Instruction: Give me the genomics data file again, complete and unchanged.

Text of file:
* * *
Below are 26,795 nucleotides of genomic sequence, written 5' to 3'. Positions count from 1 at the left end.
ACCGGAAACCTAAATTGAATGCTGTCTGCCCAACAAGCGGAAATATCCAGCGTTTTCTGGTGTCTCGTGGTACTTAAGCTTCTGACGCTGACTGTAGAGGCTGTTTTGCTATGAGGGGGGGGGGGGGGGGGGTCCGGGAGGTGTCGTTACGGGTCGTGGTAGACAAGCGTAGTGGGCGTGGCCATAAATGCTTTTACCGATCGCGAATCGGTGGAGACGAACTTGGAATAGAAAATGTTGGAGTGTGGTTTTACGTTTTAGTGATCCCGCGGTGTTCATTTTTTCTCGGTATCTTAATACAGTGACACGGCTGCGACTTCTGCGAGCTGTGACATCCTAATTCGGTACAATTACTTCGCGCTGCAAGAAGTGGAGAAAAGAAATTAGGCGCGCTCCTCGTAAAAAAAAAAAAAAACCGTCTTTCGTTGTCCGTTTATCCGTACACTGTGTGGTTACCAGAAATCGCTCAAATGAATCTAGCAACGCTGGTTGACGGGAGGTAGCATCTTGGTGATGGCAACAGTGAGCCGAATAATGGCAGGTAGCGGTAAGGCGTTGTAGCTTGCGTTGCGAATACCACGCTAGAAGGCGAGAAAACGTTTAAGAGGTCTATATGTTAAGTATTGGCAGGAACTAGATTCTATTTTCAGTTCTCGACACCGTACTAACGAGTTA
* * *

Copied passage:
Below are 26,795 nucleotides of genomic sequence, written 5' to 3'. Positions count from 1 at the left end.
ACCGGAAACCTAAATTGAATGCTGTCTGCCCAACAAGCGGAAATATCCAGCGTTTTCTGGTGTCTCGTGGTACTTAAGCTTCTGACGCTGACTGTAGAGGCTGTTTTGCTATGAGGGGGGGGGGGGGGGGGGTCCGGGAGGTGTCGTTACGGGTCGTGGTAGACAAGCGTAGTGGGCGTGGCCATAAATGCTTTTACCGATCGCGAATCGGTGGAGACGAACTTGGAATAGAAAATGTTGGAGTGTGGTTTTACGTTTTAGTGATCCCGCGGTGTTCATTTTTTCTCGGTATCTTAATACAGTGACACGGCTGCGACTTCTGCGAGCTGTGACATCCTAATTCGGTACAATTACTTCGCGCTGCAAGAAGTGGAGAAAAGAAATTAGGCGCGCTCCTCGTAAAAAAAAAAAAAAACCGTCTTTCGTTGTCCGTTTATCCGTACACTGTGTGGTTACCAGAAATCGCTCAAATGAATCTAGCAACGCTGGTTGACGGGAGGTAGCATCTTGGTGATGGCAACAGTGAGCCGAATAATGGCAGGTAGCGGTAAGGCGTTGTAGCTTGCGTTGCGAATACCACGCTAGAAGGCGAGAAAACGTTTAAGAGGTCTATATGTTAAGTATTGGCAGGAACTAGATTCTATTTTCAGTTCTCGACACCGTACTAACGAGTTA